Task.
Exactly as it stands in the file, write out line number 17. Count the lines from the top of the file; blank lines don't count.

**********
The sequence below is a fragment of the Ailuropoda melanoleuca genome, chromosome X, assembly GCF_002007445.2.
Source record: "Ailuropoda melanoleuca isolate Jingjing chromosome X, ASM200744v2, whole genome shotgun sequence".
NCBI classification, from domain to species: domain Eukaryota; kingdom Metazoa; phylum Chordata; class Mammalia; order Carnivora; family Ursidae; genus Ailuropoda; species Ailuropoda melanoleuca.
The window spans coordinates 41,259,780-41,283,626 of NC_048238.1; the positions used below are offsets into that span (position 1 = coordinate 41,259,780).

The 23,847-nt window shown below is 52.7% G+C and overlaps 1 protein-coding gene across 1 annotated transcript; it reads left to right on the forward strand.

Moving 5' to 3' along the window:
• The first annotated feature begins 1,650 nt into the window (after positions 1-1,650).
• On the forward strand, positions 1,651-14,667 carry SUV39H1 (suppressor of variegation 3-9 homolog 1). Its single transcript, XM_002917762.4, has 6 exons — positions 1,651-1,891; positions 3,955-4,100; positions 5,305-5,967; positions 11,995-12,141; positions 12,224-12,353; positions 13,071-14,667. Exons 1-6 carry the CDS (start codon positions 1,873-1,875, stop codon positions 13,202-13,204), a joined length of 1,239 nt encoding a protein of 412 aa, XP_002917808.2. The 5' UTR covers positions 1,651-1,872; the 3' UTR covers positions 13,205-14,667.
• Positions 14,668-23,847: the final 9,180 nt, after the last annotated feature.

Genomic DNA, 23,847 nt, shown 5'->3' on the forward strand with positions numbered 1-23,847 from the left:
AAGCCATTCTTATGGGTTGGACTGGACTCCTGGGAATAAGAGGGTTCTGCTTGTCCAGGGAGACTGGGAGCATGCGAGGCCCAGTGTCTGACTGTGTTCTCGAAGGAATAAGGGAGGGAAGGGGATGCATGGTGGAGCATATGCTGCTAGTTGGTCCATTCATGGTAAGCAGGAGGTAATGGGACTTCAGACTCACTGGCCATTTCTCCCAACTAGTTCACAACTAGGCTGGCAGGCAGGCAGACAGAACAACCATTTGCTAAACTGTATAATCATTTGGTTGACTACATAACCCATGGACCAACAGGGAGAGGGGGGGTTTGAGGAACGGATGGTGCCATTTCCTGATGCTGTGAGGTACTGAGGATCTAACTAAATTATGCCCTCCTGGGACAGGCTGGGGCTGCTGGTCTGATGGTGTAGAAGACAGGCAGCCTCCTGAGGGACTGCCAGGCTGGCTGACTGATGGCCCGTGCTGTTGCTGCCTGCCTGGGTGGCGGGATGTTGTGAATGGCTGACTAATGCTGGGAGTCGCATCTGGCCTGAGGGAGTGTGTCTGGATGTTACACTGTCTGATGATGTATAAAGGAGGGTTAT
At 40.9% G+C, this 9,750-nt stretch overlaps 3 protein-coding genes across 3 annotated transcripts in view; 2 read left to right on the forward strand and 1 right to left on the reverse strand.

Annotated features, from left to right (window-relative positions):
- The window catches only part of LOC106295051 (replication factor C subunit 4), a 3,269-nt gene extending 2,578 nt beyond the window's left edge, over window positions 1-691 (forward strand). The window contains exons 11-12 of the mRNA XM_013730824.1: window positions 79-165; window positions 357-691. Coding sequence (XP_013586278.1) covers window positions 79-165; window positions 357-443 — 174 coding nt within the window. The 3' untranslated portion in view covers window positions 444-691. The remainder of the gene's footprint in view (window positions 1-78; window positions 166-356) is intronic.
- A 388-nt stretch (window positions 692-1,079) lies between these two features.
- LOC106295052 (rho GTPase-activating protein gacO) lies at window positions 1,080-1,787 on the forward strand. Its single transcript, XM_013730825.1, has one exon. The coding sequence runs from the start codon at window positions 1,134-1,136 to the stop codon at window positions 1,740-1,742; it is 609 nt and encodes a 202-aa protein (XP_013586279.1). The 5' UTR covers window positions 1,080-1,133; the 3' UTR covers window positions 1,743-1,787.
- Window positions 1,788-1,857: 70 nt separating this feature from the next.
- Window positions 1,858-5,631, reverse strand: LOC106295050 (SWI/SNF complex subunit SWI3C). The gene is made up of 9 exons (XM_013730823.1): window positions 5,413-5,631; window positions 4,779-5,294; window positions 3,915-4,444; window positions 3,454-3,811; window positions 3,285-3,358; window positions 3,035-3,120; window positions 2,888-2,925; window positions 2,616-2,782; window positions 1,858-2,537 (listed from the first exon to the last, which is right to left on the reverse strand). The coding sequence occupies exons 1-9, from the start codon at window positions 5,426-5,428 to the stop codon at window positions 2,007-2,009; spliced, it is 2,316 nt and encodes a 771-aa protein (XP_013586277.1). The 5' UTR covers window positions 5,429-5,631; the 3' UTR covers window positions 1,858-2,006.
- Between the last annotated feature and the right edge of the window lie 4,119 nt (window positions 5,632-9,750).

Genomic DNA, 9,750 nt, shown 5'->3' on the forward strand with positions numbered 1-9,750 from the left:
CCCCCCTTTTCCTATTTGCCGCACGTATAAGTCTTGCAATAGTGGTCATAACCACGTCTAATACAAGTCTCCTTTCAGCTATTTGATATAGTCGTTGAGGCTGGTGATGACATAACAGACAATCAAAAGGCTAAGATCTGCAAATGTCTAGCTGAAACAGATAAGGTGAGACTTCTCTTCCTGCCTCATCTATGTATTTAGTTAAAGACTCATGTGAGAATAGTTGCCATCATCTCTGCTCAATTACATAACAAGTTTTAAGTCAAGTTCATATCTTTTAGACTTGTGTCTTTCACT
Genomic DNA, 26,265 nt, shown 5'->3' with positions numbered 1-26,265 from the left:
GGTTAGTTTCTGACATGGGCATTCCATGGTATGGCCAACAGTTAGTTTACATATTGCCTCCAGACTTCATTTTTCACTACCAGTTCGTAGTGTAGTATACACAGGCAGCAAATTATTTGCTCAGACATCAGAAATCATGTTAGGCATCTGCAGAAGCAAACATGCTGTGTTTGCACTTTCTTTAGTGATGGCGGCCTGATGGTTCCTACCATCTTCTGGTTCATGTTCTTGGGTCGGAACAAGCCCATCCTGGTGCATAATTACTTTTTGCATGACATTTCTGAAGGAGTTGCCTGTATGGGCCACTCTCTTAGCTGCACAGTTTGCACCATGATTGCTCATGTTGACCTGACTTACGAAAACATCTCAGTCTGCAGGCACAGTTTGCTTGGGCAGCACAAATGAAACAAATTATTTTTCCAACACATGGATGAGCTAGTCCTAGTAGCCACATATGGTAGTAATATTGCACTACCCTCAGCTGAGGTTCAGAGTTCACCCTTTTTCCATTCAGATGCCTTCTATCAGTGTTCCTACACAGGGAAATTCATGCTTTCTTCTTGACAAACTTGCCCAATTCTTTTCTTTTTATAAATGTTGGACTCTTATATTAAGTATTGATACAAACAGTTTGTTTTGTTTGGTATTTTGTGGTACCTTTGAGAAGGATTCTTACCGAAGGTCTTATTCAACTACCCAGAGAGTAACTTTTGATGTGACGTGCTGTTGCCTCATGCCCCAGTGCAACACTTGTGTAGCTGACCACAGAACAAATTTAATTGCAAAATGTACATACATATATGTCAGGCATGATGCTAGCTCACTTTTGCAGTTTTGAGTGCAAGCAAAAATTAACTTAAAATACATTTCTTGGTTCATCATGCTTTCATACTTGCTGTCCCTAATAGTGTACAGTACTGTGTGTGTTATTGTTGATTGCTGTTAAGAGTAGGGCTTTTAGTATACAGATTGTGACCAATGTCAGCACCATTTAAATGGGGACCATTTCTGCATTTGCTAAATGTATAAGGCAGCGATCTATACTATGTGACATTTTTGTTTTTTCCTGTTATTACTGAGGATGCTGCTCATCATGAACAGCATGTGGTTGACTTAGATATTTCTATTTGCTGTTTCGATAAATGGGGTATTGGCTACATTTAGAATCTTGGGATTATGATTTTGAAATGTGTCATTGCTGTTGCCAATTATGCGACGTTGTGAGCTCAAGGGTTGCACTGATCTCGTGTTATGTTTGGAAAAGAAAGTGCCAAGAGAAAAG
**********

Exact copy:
- Window positions 1,788-1,857: 70 nt separating this feature from the next.